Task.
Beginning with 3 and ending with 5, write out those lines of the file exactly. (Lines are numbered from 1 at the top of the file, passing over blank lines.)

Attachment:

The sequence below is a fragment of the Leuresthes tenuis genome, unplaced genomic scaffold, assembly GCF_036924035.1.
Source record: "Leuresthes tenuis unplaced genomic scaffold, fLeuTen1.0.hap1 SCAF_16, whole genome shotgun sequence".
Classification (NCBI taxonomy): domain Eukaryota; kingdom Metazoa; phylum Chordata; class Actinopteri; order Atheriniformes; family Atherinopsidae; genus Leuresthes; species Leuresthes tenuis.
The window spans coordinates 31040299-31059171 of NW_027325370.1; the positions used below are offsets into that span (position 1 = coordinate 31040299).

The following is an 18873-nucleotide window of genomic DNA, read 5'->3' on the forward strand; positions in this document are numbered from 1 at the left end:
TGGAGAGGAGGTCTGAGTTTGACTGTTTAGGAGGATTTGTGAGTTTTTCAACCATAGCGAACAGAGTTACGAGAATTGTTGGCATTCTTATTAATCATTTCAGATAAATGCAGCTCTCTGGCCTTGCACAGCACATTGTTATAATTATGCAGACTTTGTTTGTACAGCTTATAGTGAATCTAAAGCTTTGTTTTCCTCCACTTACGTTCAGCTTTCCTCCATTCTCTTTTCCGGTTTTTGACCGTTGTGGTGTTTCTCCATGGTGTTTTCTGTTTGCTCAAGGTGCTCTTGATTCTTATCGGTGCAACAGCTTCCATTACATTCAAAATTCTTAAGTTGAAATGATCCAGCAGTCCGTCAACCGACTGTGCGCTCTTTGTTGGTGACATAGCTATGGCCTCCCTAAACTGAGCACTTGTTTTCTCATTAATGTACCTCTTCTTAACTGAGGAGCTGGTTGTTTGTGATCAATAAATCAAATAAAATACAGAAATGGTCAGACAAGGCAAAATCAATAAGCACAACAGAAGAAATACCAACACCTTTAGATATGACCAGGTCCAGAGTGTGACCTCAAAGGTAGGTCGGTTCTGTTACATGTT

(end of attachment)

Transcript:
Classification (NCBI taxonomy): domain Eukaryota; kingdom Metazoa; phylum Chordata; class Actinopteri; order Atheriniformes; family Atherinopsidae; genus Leuresthes; species Leuresthes tenuis.
The window spans coordinates 31040299-31059171 of NW_027325370.1; the positions used below are offsets into that span (position 1 = coordinate 31040299).

The following is an 18873-nucleotide window of genomic DNA, read 5'->3' on the forward strand; positions in this document are numbered from 1 at the left end: